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Australia Smiling through the dry: Drought-hit schools work hard to keep students happy

12:56  10 august  2018
12:56  10 august  2018 Source:   abc.net.au

Federal government announces drought aid

  Federal government announces drought aid The federal government will announce a $190 million drought assistance package to help farmers affected by the biggest dry in the past century.Farmers will receive immediate additional financial support to help them and their communities fight one of the worst droughts of the past century.

If they don ' t get it, maybe some extra work for the whole class to keep them busy. Hi Susan, Great article. Schools are seeing kids leave as their families fight to combat the consequences of the dry spell. If the drought persists, Hernandez knows that some of his students —mostly poor, Hispanic

Tiny schools in drought -ravaged regions find creative and practical ways to help students and their families stay positive.

Tiny schools in drought-ravaged regions are finding creative and practical ways to help kids and their families stay positive.

Trundle Central School, in the central west region of New South Wales, has had to sell most of its sheep but principal John Southon said they were not focusing on the negative impacts of the drought.

"What we are doing very well is that we are remaining positive; we're not letting this drought pull us down," Mr Southon said.

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Tiny schools in drought -ravaged regions are finding creative and practical ways to help kids and their families stay positive.

Tiny schools in drought -ravaged regions find creative and practical ways to help students and their families stay positive. Trundle Central School , in the central west region of New South Wales, has had to sell most of its sheep but principal John Southon said they were not focusing on the negative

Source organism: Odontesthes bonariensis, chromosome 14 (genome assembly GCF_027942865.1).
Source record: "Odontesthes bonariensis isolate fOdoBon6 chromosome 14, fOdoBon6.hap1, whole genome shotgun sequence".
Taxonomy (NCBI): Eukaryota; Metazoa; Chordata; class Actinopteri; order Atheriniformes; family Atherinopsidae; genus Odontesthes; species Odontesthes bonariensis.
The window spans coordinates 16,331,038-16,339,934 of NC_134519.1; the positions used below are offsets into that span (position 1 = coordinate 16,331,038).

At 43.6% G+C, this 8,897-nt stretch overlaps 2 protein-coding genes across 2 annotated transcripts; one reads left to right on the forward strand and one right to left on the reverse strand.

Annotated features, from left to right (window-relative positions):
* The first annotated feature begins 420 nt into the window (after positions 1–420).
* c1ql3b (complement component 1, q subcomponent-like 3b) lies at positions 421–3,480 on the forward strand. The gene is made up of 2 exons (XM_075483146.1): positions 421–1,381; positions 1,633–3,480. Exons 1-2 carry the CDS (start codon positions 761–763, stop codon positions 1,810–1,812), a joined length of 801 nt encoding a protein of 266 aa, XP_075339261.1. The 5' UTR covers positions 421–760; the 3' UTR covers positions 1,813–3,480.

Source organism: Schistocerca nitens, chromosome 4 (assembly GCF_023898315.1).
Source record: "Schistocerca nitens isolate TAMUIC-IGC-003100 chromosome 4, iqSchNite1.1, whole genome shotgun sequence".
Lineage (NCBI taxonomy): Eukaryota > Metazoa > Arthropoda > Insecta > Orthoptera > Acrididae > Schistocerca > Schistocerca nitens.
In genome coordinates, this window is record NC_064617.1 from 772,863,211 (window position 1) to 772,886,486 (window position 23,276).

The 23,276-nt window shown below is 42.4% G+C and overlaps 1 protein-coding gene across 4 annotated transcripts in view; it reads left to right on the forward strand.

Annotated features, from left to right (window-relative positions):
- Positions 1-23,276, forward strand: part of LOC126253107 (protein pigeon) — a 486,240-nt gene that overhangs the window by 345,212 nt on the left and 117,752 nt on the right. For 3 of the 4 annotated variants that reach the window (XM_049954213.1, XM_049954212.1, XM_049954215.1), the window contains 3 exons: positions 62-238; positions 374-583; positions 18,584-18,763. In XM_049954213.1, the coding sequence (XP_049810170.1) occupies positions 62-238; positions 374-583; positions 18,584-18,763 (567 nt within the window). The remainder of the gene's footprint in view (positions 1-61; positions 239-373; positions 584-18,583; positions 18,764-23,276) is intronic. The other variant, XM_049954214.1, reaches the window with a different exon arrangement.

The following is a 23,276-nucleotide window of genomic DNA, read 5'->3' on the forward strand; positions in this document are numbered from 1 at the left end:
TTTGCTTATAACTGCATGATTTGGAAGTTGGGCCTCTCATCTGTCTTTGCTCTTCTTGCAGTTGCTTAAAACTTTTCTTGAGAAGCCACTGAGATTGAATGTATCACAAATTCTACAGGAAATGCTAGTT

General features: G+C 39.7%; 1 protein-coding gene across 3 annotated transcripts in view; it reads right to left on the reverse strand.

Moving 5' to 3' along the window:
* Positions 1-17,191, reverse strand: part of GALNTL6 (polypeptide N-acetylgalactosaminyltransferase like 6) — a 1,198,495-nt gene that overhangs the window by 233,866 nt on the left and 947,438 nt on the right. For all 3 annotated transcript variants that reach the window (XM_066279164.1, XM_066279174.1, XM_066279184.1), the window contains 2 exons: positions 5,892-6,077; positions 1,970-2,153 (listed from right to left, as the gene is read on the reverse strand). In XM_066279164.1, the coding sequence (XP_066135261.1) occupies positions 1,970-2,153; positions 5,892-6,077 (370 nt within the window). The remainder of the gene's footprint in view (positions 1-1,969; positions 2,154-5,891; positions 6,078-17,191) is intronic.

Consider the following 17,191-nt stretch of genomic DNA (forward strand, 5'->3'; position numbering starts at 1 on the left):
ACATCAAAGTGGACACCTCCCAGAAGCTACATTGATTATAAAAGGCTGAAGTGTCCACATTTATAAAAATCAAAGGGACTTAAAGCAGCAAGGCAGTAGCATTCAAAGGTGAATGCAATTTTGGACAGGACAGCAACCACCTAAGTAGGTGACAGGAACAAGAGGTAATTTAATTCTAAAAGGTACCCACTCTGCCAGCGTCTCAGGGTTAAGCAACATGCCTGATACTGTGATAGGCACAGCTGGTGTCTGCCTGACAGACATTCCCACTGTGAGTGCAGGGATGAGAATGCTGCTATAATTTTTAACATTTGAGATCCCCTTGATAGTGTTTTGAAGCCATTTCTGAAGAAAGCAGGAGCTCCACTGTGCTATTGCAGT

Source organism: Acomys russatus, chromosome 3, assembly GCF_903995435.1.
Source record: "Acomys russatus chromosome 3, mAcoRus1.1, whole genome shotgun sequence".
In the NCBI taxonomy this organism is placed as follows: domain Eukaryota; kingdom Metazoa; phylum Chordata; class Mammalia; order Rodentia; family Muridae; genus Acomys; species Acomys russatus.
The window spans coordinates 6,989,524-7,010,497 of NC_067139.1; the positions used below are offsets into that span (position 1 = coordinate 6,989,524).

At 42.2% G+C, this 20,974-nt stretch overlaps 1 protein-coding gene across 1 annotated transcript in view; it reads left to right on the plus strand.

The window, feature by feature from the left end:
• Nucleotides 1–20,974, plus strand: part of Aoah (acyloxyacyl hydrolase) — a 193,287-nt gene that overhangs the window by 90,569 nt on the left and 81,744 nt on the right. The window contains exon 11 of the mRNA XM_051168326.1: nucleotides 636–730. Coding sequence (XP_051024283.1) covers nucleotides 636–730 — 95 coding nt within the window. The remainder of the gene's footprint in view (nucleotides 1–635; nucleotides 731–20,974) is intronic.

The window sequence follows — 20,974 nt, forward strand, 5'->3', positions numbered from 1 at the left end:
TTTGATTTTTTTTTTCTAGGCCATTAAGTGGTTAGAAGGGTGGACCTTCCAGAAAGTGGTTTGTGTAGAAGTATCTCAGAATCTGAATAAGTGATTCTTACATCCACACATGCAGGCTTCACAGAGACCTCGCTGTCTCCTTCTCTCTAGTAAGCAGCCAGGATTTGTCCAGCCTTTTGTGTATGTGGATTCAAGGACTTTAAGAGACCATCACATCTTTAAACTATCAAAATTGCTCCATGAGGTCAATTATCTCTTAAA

"We have kids who are working very long hours after school, they're feeding sheep, and they're taking on the pressures of their parents.

"We've socialised our country kids to be tough … they say 'there are kids worse off than us' but I don't believe that anymore.

"These kids are seeing death, dust storms … I want the kids to see Trundle Central School as an oasis in their life."

Students at Trundle Central School who are smiling through the drought.© ABC Central West/Donal Sheil Students at Trundle Central School who are smiling through the drought. The school has come up with a range of creative ways to cope, including upgrading its showers and opening them to the community.

"Some of our kids are washing in buckets because it costs around $700 to get a load of water out to some of these properties," Mr Southon said.

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Living through the Big Dry . Seven Network 18 August 2018.

The Los Banos Unified School District could lose up to 5 percent of its students , says Superintendent Steve Tietjen. At least this year, he won't have to make that decision. The California Department of Education says it's going to work with schools hit hardest by the drought to make sure they don ' t

"I don't know whether people understand what it's like for a teenage girl not to be able to have long, therapeutic, I'm-a-teenager-shower in the afternoon.

"A family can pick up a key out of my letterbox and have a hot shower."

The school has also taken donations of old cars which are being used in mechanical and artistic projects.

Year Nine student Nick Williams said the new assignments worked as a distraction from the realities of the drought.

"It gets your brain going, gets your brain off the drought, and puts it on putting a motor back together," he said.

"I can focus, but it certainly sets you back a little bit when your stock aren't going real well."

Technology teacher Lisa Rollins said a student trip to the snow would continue to go ahead, despite families struggling financially.

Woodwork students have been making chopping boards and selling them to raise money for the excursion.

Religion in decline in Australian schools